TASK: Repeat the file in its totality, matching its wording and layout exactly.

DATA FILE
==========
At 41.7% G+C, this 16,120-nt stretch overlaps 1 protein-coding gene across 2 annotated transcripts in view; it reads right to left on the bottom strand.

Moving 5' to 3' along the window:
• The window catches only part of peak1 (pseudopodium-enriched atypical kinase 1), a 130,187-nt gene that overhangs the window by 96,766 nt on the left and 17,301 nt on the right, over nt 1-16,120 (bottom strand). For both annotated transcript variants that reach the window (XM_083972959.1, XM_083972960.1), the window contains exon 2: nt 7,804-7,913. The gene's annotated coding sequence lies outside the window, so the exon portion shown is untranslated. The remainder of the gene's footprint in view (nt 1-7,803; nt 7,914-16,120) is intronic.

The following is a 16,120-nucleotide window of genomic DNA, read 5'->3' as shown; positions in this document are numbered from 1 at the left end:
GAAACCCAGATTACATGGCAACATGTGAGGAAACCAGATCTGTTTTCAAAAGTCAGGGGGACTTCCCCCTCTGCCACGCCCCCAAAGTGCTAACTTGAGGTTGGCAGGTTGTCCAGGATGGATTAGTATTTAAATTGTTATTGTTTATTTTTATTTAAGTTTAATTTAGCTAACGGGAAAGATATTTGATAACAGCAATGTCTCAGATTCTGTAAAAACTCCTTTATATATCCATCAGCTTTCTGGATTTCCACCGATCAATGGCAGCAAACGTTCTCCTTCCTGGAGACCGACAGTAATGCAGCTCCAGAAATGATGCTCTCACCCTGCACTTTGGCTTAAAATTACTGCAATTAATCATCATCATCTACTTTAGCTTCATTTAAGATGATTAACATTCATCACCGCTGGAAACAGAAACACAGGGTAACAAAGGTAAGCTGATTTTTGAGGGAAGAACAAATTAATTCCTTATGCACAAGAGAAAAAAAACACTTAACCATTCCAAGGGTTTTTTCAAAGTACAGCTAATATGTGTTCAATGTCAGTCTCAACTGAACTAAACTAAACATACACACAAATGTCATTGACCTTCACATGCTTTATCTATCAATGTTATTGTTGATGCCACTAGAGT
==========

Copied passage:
At 41.7% G+C, this 16,120-nt stretch overlaps 1 protein-coding gene across 2 annotated transcripts in view; it reads right to left on the bottom strand.

Moving 5' to 3' along the window:
• The window catches only part of peak1 (pseudopodium-enriched atypical kinase 1), a 130,187-nt gene that overhangs the window by 96,766 nt on the left and 17,301 nt on the right, over nt 1-16,120 (bottom strand). For both annotated transcript variants that reach the window (XM_083972959.1, XM_083972960.1), the window contains exon 2: nt 7,804-7,913. The gene's annotated coding sequence lies outside the window, so the exon portion shown is untranslated. The remainder of the gene's footprint in view (nt 1-7,803; nt 7,914-16,120) is intronic.

The following is a 16,120-nucleotide window of genomic DNA, read 5'->3' as shown; positions in this document are numbered from 1 at the left end:
GAAACCCAGATTACATGGCAACATGTGAGGAAACCAGATCTGTTTTCAAAAGTCAGGGGGACTTCCCCCTCTGCCACGCCCCCAAAGTGCTAACTTGAGGTTGGCAGGTTGTCCAGGATGGATTAGTATTTAAATTGTTATTGTTTATTTTTATTTAAGTTTAATTTAGCTAACGGGAAAGATATTTGATAACAGCAATGTCTCAGATTCTGTAAAAACTCCTTTATATATCCATCAGCTTTCTGGATTTCCACCGATCAATGGCAGCAAACGTTCTCCTTCCTGGAGACCGACAGTAATGCAGCTCCAGAAATGATGCTCTCACCCTGCACTTTGGCTTAAAATTACTGCAATTAATCATCATCATCTACTTTAGCTTCATTTAAGATGATTAACATTCATCACCGCTGGAAACAGAAACACAGGGTAACAAAGGTAAGCTGATTTTTGAGGGAAGAACAAATTAATTCCTTATGCACAAGAGAAAAAAAACACTTAACCATTCCAAGGGTTTTTTCAAAGTACAGCTAATATGTGTTCAATGTCAGTCTCAACTGAACTAAACTAAACATACACACAAATGTCATTGACCTTCACATGCTTTATCTATCAATGTTATTGTTGATGCCACTAGAGT